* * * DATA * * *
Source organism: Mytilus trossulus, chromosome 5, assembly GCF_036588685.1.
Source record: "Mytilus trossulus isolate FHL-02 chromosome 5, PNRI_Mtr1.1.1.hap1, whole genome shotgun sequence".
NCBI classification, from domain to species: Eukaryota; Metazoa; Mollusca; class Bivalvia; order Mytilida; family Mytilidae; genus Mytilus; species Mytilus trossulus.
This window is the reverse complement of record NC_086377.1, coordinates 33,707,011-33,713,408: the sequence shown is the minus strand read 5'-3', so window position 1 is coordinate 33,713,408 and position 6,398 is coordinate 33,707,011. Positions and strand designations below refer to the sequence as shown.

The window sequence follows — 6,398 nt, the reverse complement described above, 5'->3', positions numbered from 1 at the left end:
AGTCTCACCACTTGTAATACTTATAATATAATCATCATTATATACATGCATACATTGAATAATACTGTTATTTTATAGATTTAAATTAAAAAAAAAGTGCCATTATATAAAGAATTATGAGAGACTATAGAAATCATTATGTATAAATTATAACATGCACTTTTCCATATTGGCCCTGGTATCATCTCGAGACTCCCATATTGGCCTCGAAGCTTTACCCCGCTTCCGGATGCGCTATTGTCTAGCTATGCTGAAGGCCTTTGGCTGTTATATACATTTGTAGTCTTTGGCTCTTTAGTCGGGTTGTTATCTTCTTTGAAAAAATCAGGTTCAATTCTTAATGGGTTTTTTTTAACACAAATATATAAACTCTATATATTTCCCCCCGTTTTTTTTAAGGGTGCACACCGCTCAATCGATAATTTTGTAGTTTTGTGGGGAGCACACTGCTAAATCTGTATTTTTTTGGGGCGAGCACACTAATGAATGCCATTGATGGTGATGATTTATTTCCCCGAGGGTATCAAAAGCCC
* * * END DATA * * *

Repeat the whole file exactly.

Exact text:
Source organism: Mytilus trossulus, chromosome 5, assembly GCF_036588685.1.
Source record: "Mytilus trossulus isolate FHL-02 chromosome 5, PNRI_Mtr1.1.1.hap1, whole genome shotgun sequence".
NCBI classification, from domain to species: Eukaryota; Metazoa; Mollusca; class Bivalvia; order Mytilida; family Mytilidae; genus Mytilus; species Mytilus trossulus.
This window is the reverse complement of record NC_086377.1, coordinates 33,707,011-33,713,408: the sequence shown is the minus strand read 5'-3', so window position 1 is coordinate 33,713,408 and position 6,398 is coordinate 33,707,011. Positions and strand designations below refer to the sequence as shown.

The window sequence follows — 6,398 nt, the reverse complement described above, 5'->3', positions numbered from 1 at the left end:
AGTCTCACCACTTGTAATACTTATAATATAATCATCATTATATACATGCATACATTGAATAATACTGTTATTTTATAGATTTAAATTAAAAAAAAAGTGCCATTATATAAAGAATTATGAGAGACTATAGAAATCATTATGTATAAATTATAACATGCACTTTTCCATATTGGCCCTGGTATCATCTCGAGACTCCCATATTGGCCTCGAAGCTTTACCCCGCTTCCGGATGCGCTATTGTCTAGCTATGCTGAAGGCCTTTGGCTGTTATATACATTTGTAGTCTTTGGCTCTTTAGTCGGGTTGTTATCTTCTTTGAAAAAATCAGGTTCAATTCTTAATGGGTTTTTTTTAACACAAATATATAAACTCTATATATTTCCCCCCGTTTTTTTTAAGGGTGCACACCGCTCAATCGATAATTTTGTAGTTTTGTGGGGAGCACACTGCTAAATCTGTATTTTTTTGGGGCGAGCACACTAATGAATGCCATTGATGGTGATGATTTATTTCCCCGAGGGTATCAAAAGCCC